Friday 5 August 2016

Why are Family Holidays so Stressful?

If the holidays are looming but, rather than being flooded with a sense of liberation, you can feel the dread creeping in, you are not alone. 70% of people would rather travel by themselves than with their families, and an incredible 65% of people find a family holiday more stressful than being at work. This is likely part of the reason that a third of British employees don’t take their full annual leave.
Presented this way, the facts paint a rather bleak picture of family life and the future of the family holiday. After all, we should look forward to family holidays. They’re one of the few times of the year that we can really set aside our responsibilities and enjoy quality time with our loved ones. This is when we can develop our bonds as families and create positive, lasting memories. The fact that so many of us dread family holidays is unquestionably sad, but it is a problem that can be solved.
Not all of your holidays need to be nerve-wracking or unbearable. In fact, if you follow our tips below, you’ll be well on your way to a relaxing, fulfilling and memorable vacation.
Stop trying so hard
You might want to create a holiday to remember forever, but do what you can to moderate your enthusiasm. If you try to cram a thousand activities into one day, you’re going to be exhausted trying to physically keep up with your own expectations. When you add to this the fact that everything takes twice as long when you have children in tow, you are setting yourself up for failure.
Activities and adventures are fantastic and should be factored into your holiday, but don’t forget about taking time out to relax. Allow yourself and your loved ones the luxury of a lie-in. Give your alarm clock some time off and don’t be so regimented with timings. If your children show a genuine interest in a particular activity, allow them to have extra time. Don’t stress about getting to the second or third destination; enjoy the moment.

You’ve not taken everyone’s interests into consideration
A holiday should be a collaborative experience. Nobody is too young for an opinion. Take the time to ask your children and partner what they would like to do, or what they want out of the holiday. They might have some really interesting contributions that you’ve never considered. Regardless of whether or not you end up ticking every activity off your list, your family will feel happy to have been included in the decision-making process.

You’re out of practice
If you only have one holiday per year, you might be feeling the pressure to get everything just right. You want to enjoy your time with your children, your children want quality time with you and you want to unwind with your partner. However, there doesn’t seem to be enough hours in the day. The stress of this reality can take its toll.
Holidays don’t need to be infrequent, and they don’t need to be expensive. Instead of having one long, two-week getaway, consider taking the occasional weekend cottage break. Make use of last minute cottage deals to save yourself planning time, effort and money. Surprise your family with an impromptu trip; they’ll appreciate the dose of excitement and adventure.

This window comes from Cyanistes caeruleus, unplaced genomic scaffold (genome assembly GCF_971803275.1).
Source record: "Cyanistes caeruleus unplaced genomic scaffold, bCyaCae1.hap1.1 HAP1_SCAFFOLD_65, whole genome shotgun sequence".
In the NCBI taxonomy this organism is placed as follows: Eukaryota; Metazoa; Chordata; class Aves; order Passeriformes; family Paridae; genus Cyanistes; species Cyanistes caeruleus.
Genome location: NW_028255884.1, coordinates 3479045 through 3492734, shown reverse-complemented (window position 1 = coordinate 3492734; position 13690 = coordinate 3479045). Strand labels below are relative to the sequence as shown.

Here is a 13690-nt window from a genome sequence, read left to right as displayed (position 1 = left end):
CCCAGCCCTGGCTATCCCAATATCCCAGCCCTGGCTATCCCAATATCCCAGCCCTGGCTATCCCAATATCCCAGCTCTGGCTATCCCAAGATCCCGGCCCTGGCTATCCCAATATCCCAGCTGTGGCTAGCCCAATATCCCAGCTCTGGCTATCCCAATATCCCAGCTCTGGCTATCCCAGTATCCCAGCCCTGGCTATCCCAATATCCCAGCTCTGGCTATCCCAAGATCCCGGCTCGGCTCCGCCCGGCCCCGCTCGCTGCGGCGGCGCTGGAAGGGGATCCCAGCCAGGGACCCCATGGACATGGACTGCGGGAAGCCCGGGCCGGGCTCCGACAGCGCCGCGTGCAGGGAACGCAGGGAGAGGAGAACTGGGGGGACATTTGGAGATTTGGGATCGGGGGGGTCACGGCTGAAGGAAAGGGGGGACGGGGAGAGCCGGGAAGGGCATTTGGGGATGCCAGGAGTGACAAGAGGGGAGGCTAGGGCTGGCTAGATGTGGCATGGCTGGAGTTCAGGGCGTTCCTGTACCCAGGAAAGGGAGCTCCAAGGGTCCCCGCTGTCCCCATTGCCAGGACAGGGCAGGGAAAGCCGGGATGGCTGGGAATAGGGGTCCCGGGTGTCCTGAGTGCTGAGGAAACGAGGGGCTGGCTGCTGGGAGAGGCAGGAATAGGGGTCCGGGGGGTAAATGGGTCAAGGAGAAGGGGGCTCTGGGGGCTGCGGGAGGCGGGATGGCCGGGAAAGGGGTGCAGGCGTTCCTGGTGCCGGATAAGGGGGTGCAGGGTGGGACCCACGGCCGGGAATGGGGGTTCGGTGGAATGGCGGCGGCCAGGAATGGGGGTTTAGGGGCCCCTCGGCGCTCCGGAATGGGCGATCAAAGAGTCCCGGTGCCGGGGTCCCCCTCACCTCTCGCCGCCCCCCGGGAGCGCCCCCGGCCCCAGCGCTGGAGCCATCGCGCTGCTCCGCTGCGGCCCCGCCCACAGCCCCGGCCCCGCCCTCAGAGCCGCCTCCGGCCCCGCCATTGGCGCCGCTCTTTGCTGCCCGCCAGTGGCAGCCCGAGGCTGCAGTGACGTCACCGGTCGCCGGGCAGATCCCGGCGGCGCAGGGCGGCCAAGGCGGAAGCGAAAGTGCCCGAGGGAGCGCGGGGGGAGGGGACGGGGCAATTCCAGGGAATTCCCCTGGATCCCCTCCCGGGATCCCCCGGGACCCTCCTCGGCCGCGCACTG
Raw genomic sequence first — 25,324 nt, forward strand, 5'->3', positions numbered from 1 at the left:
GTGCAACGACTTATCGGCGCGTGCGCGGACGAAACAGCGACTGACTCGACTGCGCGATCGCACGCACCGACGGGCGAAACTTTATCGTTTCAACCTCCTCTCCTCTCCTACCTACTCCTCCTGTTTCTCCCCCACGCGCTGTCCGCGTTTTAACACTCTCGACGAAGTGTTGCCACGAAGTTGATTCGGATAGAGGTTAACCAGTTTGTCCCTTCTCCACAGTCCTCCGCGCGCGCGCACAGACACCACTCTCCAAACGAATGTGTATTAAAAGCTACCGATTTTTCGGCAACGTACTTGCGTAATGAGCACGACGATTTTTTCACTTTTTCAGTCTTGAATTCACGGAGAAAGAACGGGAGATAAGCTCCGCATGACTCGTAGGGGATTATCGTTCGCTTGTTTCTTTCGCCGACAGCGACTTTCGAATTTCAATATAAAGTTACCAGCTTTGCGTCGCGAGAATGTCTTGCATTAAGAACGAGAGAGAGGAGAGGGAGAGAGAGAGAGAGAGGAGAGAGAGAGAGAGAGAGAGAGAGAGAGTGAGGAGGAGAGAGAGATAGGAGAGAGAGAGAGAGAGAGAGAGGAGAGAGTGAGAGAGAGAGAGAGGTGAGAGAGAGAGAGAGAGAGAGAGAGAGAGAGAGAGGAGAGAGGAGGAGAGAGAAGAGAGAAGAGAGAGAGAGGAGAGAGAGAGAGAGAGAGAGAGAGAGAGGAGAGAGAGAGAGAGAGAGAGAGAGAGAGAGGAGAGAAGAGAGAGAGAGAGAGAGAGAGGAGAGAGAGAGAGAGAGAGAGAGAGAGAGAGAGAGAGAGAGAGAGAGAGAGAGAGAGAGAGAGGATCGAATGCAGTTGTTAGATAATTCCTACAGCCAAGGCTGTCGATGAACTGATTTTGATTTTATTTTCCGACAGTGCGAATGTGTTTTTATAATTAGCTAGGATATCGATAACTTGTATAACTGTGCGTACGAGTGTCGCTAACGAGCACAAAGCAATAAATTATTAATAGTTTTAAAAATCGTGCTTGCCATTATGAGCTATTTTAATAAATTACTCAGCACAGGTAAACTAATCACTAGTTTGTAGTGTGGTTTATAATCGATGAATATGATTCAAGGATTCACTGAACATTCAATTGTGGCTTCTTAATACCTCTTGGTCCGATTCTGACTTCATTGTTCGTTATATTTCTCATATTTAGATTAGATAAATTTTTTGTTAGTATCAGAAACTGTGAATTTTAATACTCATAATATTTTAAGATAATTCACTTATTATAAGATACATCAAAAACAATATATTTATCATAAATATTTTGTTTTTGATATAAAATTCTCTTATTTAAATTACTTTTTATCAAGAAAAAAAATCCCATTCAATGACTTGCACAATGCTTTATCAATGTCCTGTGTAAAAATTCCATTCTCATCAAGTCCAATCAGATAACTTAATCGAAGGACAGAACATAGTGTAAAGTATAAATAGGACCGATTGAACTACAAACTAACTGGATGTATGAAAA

You’ve not mentally separated yourself from work
It can be hard to leave work in the office, especially when you have a high-pressured job, or one that you are truly invested in. In fact, an incredible 60% of us are so worried about what we will face on our return to work – the mass emails, the pressing deadlines, the impatient co-workers – that we are tempted to not leave in the first place.
Do yourself and your family a favour and turn your work phone off during your holiday. Give your family your undivided attention. How can your family truly relax and appreciate the time off when they can see you getting distracted every time your phone pings? And how can you get into the spirit of the holiday when you’re still, at least mentally, at your office? Show your family that they are your priority.
You’re expecting too much
We are a nation of film fanatics, and we have watched so many amazingly heart-warming tales of family bliss that we are disappointed if our holiday experience is anything short of perfect. This is quite a pressure to put on yourself. After all, life really isn’t a Disney motion picture. Sociologists argue that this self-induced pressure is the reason why holidays like Christmas can be so stressful and prompt so many fights.
To prevent this, mentally accept from the get-go that your holiday will be flawed. Take the impossible ideal of a faultless holiday off your shoulders, stop demanding perfection from your family, and the anxiety will melt away. This is a much more conducive atmosphere for relaxation, happiness and fulfilment. 
We hope that you have been inspired to make the most of your summer holidays this year. Don’t be worried about the potential arguments or disappointments, and instead make the most of every second, enjoy your family time and remember that life is so much more than work and responsibility. Nurture a solid relationship with your family now so they’ll have comforting memories to recall later in life.